By then, he was also proving to be a very successful team owner in his first love, IndyCar, having formed a team with his old business partner, Miletich. He hired Indy 500-winning race engineer George Bignotti to wrench, and the budding Al Unser to drive. This combo scored five wins in 1969, then dominated the ’70 season with Bignotti’s modified Lola — the Colt — used on all paved tracks. Unser scored 10 wins that year including Indy, and earned a runaway championship. The following year, Unser again had Indy among his five wins, while ever consistent teammate Joe Leonard captured the title for VPJ.

For ’72, Jones made the unusual move of forming a “super team,” retaining Leonard and Unser while adding Andretti. The result was anything but super, according to Unser, who hated the weird and not-so-wonderful VPJ-1 design from Maurice Philippe, who had initially replaced the rear wing with a pair of dihedral devices mounted mid-ship. It was one of those occasions where thinking outside the box made one realize why the box existed.

Once converted to more standard form, the car gained a lot of speed, and Leonard would actually retain his championship, taking three wins and a clutch of other top-five finishes, when neither of his superstar teammates Unser and Andretti seemed able to buy even a finish. They had to be content with earning the USAC National Dirt Car championship for the team in 1973 and ’74 respectively.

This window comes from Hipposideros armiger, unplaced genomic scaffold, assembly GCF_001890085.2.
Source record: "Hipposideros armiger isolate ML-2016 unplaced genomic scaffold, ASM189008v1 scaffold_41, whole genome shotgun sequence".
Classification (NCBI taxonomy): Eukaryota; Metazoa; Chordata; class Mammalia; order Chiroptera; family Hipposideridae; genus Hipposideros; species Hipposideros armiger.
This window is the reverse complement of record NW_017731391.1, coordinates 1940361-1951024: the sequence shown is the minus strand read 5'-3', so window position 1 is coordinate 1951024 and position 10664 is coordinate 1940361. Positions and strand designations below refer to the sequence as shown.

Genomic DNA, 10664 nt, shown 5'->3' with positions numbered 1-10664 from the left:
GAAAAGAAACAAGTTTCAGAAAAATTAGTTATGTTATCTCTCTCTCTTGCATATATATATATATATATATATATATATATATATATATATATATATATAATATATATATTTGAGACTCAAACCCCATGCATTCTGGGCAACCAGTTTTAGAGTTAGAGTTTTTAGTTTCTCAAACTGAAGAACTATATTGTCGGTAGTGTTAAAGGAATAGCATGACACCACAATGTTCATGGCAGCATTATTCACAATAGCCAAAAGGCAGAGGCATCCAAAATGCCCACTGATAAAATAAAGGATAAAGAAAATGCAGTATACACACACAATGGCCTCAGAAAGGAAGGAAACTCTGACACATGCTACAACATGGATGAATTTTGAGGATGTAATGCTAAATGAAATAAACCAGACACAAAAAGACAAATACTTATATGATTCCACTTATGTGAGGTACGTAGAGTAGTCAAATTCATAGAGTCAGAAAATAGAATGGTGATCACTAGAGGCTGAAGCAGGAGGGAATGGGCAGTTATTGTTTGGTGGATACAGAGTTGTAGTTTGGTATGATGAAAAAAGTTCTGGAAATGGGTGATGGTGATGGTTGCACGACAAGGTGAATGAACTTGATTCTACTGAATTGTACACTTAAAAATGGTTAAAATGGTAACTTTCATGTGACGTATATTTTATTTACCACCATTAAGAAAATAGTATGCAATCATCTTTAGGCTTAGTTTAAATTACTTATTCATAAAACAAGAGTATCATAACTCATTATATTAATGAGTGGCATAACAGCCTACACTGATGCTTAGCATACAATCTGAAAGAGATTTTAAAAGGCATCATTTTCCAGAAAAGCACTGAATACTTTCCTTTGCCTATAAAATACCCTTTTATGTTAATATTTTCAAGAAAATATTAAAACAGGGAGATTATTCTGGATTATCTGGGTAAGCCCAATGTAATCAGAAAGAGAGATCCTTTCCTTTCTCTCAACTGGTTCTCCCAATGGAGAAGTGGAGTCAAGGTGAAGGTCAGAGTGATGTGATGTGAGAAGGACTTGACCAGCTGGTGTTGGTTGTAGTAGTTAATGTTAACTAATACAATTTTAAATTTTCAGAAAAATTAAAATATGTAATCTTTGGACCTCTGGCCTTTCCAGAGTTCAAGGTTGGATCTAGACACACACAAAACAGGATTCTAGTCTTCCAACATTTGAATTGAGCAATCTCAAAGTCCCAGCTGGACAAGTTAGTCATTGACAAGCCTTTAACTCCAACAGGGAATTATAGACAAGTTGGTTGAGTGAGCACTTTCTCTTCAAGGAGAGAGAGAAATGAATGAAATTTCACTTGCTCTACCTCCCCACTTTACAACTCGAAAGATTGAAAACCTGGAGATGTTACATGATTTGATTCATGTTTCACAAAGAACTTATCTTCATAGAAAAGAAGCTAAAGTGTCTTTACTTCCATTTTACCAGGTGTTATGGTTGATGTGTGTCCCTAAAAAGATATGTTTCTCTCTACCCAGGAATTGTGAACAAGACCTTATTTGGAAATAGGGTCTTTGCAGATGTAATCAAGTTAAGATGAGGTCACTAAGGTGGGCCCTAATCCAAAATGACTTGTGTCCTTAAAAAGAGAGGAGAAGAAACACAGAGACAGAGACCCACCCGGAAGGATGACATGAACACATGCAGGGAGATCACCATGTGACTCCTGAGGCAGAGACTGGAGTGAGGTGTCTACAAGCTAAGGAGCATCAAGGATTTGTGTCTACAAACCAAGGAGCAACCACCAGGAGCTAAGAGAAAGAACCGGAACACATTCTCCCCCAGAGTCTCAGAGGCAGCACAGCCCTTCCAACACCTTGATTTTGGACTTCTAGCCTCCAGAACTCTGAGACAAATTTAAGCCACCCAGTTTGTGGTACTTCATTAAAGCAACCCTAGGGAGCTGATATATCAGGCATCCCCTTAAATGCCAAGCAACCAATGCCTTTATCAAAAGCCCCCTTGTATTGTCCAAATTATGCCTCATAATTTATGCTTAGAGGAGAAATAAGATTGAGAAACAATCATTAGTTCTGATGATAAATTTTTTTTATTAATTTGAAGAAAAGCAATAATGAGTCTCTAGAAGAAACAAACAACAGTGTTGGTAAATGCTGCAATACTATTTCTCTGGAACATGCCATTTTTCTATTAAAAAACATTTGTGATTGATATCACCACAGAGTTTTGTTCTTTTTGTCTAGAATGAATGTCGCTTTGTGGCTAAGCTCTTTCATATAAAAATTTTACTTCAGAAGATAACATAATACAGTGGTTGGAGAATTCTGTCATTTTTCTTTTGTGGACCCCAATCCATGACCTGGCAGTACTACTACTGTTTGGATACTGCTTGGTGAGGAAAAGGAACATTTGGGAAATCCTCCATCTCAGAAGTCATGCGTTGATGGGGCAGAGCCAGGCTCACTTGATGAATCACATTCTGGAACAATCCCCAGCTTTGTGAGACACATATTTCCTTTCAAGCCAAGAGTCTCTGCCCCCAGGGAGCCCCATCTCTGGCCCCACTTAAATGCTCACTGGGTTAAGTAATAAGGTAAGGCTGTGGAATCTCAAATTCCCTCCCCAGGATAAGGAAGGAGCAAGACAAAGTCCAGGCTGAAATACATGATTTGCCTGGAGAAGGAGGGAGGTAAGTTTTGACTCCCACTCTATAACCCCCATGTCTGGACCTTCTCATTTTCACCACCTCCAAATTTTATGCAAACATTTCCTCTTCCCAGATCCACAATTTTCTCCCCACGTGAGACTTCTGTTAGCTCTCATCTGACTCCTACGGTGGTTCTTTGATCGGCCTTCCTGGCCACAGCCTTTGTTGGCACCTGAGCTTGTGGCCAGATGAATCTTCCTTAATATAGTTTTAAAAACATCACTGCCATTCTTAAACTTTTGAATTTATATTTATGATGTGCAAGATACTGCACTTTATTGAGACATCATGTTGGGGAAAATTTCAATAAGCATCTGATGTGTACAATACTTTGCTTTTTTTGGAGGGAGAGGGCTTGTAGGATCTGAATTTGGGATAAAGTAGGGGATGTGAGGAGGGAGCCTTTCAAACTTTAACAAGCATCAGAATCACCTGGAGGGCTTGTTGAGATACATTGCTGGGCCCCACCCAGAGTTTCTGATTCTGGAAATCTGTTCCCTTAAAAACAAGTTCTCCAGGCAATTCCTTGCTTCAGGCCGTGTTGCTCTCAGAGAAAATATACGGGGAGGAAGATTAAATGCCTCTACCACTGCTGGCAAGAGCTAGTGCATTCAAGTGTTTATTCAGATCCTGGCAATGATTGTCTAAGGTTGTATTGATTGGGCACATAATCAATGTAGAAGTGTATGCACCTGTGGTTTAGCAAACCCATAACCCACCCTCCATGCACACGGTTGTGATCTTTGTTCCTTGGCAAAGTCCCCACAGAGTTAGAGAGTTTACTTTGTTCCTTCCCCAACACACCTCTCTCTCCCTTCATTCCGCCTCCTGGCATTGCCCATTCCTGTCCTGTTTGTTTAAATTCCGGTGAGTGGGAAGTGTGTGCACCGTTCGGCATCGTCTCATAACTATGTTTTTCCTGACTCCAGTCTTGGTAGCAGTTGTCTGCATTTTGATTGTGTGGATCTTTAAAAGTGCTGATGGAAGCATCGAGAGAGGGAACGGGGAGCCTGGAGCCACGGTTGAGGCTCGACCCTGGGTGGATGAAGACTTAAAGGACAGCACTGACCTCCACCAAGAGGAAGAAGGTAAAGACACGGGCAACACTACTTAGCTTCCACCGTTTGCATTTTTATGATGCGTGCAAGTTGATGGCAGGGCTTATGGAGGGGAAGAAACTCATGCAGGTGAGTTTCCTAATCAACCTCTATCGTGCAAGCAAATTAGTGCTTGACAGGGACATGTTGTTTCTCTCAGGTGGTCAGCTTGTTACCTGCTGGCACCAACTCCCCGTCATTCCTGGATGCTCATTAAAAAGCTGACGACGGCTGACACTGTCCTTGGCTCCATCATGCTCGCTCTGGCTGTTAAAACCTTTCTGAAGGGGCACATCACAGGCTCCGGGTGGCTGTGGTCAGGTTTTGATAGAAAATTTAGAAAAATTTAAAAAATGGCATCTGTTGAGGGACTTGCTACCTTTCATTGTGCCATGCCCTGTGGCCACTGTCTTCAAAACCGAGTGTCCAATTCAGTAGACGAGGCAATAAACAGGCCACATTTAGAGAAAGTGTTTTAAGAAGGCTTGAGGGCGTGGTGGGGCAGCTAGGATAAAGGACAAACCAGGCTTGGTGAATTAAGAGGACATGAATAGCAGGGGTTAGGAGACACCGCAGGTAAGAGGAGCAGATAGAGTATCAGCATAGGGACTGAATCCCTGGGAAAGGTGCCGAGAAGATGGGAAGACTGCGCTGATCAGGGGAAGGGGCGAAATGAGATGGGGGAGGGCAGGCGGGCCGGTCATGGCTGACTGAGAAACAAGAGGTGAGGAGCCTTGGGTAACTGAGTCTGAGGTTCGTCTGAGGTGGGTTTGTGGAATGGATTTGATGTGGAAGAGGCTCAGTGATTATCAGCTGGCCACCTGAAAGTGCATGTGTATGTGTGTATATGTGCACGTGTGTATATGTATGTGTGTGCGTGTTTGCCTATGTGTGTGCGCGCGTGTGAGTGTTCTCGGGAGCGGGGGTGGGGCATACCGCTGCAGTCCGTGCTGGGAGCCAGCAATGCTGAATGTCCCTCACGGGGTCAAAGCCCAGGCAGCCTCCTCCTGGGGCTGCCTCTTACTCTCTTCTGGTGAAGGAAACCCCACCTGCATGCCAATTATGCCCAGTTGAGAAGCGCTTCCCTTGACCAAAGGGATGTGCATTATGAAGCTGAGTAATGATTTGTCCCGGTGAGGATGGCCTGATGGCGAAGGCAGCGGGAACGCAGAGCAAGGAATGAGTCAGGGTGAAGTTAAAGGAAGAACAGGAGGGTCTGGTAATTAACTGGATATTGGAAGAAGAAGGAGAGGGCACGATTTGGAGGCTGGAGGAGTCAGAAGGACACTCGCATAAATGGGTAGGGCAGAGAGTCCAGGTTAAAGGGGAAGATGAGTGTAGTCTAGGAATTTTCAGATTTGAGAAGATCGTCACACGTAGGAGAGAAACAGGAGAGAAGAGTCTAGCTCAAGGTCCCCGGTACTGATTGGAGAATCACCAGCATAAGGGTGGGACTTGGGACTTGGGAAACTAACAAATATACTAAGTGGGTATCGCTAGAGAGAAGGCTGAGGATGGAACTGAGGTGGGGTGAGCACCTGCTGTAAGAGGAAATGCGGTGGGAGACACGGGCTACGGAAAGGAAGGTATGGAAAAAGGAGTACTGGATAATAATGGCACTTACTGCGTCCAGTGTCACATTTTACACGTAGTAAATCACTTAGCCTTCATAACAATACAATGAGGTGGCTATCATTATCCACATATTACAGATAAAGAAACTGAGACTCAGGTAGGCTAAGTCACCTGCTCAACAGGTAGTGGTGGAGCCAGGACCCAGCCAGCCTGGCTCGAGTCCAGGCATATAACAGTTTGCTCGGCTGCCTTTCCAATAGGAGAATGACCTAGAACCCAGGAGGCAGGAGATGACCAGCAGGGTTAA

VPJ Racing briefly ventured into Formula 1 with a single car for Andretti, from the tail end of ’74 to the start of ’76, but Philippe’s VPJ-4 design showed a clear resemblance to the by-now six-year-old Lotus 72, which he had also penned. While in 1975 Andretti scored a fourth place finish at the Swedish Grand Prix, a fifth place in France and third in Silverstone’s non-championship International Trophy, the car never showed any inclination of allowing Mario to regularly threaten Ferrari and McLaren; only talent and chutzpah enabled him to tackle the Brabhams, Tyrrells and Shadows. Having been unable to find a replacement for Firestone as the car’s primary sponsor over the previous 18 months, Jones and Miletich grew disillusioned with this branch of the sport and departed F1 just a couple of races into the ’76 season.

Despite the best efforts of Mario Andretti, the VPJ F1 project was a disappointment. Motorsport Images